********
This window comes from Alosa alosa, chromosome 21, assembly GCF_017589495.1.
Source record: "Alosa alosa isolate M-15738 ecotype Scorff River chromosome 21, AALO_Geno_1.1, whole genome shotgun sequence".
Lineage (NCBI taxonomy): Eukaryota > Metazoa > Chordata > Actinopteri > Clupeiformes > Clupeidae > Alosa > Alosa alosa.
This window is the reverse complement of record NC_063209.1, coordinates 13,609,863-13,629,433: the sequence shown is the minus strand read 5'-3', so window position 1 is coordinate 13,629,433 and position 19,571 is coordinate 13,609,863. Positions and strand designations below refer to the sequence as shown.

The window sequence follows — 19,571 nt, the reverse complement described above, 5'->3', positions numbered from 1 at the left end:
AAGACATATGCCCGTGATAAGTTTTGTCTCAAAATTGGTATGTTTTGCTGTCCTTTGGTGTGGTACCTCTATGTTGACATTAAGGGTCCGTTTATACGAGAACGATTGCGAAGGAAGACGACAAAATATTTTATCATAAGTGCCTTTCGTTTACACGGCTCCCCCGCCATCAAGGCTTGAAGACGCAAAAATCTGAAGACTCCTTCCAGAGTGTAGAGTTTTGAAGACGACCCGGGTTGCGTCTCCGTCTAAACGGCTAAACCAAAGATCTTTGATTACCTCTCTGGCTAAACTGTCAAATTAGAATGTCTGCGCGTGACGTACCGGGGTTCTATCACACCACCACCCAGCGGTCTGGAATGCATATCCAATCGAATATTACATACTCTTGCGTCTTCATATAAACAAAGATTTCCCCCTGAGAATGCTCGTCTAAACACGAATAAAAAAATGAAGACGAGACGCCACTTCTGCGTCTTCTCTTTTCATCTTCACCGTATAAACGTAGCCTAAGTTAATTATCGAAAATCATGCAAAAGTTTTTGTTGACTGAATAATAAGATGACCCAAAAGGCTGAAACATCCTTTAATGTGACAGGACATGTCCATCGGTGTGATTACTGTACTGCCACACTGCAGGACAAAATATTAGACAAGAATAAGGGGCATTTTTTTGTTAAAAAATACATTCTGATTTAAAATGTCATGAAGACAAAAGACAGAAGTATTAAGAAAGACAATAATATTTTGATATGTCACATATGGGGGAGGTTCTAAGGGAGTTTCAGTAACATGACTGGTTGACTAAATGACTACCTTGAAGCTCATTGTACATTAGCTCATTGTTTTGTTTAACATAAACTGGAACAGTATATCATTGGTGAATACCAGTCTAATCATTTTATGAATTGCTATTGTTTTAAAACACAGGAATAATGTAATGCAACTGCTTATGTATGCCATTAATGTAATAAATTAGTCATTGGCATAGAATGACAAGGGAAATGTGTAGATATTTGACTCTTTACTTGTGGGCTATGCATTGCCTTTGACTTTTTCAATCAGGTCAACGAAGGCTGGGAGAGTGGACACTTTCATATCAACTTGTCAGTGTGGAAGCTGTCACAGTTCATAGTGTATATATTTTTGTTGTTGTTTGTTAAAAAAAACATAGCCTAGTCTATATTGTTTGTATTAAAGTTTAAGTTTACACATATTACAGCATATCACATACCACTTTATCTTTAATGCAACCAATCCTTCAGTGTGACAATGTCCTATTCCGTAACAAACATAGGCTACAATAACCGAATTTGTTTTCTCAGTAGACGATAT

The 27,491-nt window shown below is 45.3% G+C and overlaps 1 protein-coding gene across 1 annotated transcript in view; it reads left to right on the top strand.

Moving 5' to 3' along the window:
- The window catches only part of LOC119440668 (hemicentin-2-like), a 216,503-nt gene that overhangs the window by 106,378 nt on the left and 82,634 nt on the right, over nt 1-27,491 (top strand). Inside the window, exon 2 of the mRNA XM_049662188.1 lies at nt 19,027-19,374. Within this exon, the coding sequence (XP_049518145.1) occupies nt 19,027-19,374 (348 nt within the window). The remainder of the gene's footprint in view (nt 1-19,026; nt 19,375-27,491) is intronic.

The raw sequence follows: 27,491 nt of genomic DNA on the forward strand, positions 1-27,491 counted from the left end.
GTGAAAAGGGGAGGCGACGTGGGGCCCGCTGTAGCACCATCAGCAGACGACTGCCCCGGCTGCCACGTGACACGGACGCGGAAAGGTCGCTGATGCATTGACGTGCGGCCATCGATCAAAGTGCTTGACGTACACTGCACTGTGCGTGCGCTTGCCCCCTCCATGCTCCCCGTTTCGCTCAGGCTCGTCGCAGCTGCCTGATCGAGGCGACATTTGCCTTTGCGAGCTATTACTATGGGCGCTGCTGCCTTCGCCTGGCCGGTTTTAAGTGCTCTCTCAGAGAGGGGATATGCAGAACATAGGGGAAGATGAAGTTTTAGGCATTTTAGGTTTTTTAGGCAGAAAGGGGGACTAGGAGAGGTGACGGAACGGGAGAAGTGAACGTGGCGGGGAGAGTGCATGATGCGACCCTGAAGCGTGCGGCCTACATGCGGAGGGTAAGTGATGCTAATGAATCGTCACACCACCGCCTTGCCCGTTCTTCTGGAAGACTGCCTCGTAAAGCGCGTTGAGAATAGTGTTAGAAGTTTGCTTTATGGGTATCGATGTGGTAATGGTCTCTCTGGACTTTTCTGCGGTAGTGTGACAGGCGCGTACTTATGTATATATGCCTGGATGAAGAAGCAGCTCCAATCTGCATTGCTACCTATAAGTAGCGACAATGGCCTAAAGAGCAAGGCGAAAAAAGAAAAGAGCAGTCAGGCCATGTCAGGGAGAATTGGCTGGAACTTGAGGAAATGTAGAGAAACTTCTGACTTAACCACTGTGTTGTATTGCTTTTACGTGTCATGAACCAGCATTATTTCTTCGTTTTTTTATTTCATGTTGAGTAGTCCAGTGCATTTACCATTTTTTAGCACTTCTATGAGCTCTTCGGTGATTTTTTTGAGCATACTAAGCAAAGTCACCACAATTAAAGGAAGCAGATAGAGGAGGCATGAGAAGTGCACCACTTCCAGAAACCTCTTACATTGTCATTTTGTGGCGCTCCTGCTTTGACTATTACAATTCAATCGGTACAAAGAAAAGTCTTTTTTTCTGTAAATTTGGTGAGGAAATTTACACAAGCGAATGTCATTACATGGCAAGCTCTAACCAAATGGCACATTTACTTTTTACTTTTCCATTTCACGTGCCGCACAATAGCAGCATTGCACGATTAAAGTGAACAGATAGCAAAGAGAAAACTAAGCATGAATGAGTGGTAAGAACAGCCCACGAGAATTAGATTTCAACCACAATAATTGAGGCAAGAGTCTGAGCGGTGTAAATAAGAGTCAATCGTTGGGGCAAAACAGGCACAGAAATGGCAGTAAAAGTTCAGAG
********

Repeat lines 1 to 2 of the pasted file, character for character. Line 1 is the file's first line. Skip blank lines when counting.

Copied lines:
This window comes from Alosa alosa, chromosome 21, assembly GCF_017589495.1.
Source record: "Alosa alosa isolate M-15738 ecotype Scorff River chromosome 21, AALO_Geno_1.1, whole genome shotgun sequence".